Broadsheet Trailer Park: Blade Runner 2049



What you may need to know

1. Hmm.

2. It turns out nothing, in fact, is sacred. Blade Runner 2049 is the sequel to Ridley Scott’s astounding, monolithic and baffling 1982 sci-fi drama Blade Runner. In the original, Ford played the titular detective tasked with tracking down and destroying a group of rogue replicants, murderous androids on Earth illegally after absconding from their off-world work zones. The sequel sees Ryan Gosling, also a blade runner, “unearth a long-buried secret with the potential to plunge what is left of society into chaos. His discovery leads him on a quest to find Rick Deckard (Ford), who has been missing for 30 years.

3. For fans of the original, a sequel presents some problems right away. There are no less than FIVE official versions of Blade Runner, each with its own characteristics and differences, some minor and some major.

4. The biggest one is the debate over whether Ford’s character is in fact a replicant himself. Depending on what version you watch, he either definitely is, definitely is not, or might be. Ford and Ridley Scott have themselves disagreed over the years. Will this sequel answer that question, add to the mystery or simply sidestep it? Whichever one it is, it couldn’t possibly satisfy everyone.

5. The sequel has been in development since 1999.

6. Naturally, this teaser trailer doesn’t reveal much, other than the fact that Harrison Ford cares little for nostalgia about his body of work. Indiana Jones, Han Solo and now Rick Deckard. Indy 4 was an embarrassment, Han Solo he got away with. One out of two ain’t bad so far.

7. The cast includes Jared Leto, Robin Wright and Guardians of the Galaxy’s Dave Bautista. No sign of Sean Young, however. That hardly seems fair, does it?

8. Blade Runner’s ambiguous ending(s) is one of many great things about it, another being its extraordinary feat of world-building. It was one of the first sci-fi films of the modern era to propagate a “lived-in” future.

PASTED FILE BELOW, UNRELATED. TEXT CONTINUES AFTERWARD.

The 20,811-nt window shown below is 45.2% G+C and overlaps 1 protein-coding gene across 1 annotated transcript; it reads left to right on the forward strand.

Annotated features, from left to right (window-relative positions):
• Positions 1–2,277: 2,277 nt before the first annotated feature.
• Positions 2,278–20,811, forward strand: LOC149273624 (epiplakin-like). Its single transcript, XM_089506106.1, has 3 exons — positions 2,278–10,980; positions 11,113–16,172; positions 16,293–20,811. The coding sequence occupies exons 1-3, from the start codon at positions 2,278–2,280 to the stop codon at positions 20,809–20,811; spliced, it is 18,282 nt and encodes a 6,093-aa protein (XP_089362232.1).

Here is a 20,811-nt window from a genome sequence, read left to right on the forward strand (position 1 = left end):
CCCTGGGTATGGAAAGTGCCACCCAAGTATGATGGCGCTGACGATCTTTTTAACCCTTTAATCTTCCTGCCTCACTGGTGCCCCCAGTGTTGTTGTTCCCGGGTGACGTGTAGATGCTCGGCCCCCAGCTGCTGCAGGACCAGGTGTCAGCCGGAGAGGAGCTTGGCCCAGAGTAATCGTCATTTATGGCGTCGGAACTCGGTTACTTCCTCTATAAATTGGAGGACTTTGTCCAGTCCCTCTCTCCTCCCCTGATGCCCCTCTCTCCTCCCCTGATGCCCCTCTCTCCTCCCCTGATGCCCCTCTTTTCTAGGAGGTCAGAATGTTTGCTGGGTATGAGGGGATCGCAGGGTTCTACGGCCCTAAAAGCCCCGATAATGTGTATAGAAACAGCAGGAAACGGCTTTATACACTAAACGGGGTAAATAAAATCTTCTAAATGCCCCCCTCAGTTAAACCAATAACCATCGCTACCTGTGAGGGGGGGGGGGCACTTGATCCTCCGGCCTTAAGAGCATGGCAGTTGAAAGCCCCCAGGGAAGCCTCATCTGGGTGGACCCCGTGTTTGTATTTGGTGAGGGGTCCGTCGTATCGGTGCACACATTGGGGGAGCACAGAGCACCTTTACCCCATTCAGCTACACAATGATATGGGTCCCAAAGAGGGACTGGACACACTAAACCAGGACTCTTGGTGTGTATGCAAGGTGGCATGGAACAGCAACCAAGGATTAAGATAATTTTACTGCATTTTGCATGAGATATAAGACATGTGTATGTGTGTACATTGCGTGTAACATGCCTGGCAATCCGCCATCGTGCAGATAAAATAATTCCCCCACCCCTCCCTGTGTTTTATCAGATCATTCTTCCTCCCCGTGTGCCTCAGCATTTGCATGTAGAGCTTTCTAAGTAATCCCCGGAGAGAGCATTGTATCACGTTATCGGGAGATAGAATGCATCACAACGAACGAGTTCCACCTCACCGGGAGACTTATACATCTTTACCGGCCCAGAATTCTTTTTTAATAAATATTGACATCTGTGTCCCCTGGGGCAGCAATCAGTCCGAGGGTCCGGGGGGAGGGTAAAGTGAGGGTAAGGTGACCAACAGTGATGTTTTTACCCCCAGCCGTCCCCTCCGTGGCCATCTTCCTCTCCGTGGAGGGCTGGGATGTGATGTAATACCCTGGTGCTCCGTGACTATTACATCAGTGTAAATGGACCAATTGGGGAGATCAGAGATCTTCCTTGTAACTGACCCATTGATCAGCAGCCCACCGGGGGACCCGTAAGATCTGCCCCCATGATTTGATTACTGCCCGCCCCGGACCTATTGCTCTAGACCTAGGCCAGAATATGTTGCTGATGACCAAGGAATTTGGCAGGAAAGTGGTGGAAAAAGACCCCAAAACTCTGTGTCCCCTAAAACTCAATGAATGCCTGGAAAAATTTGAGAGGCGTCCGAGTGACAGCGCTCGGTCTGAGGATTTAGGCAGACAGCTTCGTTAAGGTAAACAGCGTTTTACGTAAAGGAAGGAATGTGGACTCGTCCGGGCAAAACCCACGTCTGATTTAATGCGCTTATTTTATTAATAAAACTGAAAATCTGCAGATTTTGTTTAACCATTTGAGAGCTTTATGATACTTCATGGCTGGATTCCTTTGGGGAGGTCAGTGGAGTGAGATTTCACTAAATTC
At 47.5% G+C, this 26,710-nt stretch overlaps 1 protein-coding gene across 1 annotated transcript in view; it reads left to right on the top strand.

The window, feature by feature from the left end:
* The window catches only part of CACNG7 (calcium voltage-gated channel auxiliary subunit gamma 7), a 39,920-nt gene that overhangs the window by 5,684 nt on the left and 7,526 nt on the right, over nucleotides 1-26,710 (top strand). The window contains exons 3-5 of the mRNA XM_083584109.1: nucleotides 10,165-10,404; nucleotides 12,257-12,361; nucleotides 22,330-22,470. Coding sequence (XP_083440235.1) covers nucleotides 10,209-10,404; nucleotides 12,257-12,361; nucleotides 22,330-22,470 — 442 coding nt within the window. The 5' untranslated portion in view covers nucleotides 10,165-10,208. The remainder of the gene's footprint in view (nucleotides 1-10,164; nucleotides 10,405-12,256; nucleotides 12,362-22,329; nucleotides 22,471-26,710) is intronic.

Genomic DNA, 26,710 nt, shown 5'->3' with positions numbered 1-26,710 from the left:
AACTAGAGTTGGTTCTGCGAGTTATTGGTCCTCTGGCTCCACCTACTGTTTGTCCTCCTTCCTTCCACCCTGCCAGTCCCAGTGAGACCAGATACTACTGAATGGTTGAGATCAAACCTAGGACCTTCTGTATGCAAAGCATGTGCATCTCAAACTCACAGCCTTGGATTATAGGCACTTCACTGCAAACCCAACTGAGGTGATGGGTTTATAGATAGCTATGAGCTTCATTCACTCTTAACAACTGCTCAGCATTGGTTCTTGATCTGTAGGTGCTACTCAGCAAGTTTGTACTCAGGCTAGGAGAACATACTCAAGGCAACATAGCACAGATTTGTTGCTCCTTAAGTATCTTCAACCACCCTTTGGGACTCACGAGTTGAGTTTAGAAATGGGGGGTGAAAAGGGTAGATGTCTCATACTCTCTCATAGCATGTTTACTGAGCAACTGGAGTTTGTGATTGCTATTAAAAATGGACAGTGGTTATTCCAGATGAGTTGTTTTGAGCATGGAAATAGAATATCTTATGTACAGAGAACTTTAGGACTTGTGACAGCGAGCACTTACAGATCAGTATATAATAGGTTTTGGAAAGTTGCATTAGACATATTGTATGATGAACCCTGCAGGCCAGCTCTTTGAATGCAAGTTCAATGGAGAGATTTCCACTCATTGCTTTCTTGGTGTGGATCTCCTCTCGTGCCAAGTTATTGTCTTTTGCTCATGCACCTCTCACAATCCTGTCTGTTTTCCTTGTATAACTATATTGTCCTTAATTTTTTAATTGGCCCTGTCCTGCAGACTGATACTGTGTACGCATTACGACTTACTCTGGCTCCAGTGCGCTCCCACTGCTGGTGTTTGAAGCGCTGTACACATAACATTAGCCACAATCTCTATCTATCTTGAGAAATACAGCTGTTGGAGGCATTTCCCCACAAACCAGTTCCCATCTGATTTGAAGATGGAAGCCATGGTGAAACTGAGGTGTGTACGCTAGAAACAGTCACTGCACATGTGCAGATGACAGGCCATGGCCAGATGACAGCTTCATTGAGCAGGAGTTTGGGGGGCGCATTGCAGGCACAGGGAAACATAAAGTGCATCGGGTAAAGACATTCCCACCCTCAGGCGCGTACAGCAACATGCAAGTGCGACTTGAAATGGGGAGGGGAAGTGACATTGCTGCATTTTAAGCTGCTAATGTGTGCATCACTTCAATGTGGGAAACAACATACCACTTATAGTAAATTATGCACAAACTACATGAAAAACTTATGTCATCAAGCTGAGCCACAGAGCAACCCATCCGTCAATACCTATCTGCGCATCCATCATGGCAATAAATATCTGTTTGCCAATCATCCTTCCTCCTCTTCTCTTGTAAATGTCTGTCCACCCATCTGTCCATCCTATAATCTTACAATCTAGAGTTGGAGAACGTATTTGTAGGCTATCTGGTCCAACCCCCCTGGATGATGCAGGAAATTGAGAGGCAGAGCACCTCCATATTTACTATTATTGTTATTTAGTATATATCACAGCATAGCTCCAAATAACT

9. Denis Villeneuve’s sequel looks keen to stick to that very same aesthetic – driving rain, seedy streets and a claustrophobic atmosphere, contrasted by otherworldly neoclassical interiors and warm – but hardly comforting – light.

10. The better option would be to not make this film at all, but if they must, Villeneuve is a perfect choice to direct. In this year’s superb Arrival, also Sicario (2015) and Prisoners (2012), he has shown a talent for understating typically bombastic genres. If he can walk the line between expanding the universe but not showing TOO much of it, they may well get away with it. Blade Runner’s Los Angeles of the future is nothing if it’s not understated, so, sacrilegious as it may be, cautious optimism is justified.

11. Just please, no attack ships on fire, C-beams or tasteful shots of the Tannhauser Gate. Nobody ever knew what they were, and it’s important that it stay that way.

Verdict: Dry those tears in the rain.

Release Date:
October 6, 2017

13 thoughts on “Broadsheet Trailer Park: Blade Runner 2049

  1. ReproBertie

    What was embarrassing about Indy 4? Spirits from the ark of the convenant melting nazis? No problem. Ancient gods empowering priests to rip hearts out of bodies? Sure. A centuries old knight guarding the Holy Grail? Absolutely. Aliens? GTFO!!

    1. Anomanomanom

      Iv never seen any of them, thanks for the summary. Its confirmed for me what I thought, those films are over hyped poo.

    2. Starina

      shia le beouf is what was wrong with Indy 4. uuuuuugh.

      100% agree on #11. There’s something magical about the mention of these things, as if we should know what they are. It makes it way more realistic and immersive.

    1. Bertie Blenkinsop

      I think Doug is doing a great job to be fair.

      I’d happily do the TV reviews again but Mr Broadsheet knows my e-mail address and I reckon he owes me an apology first.

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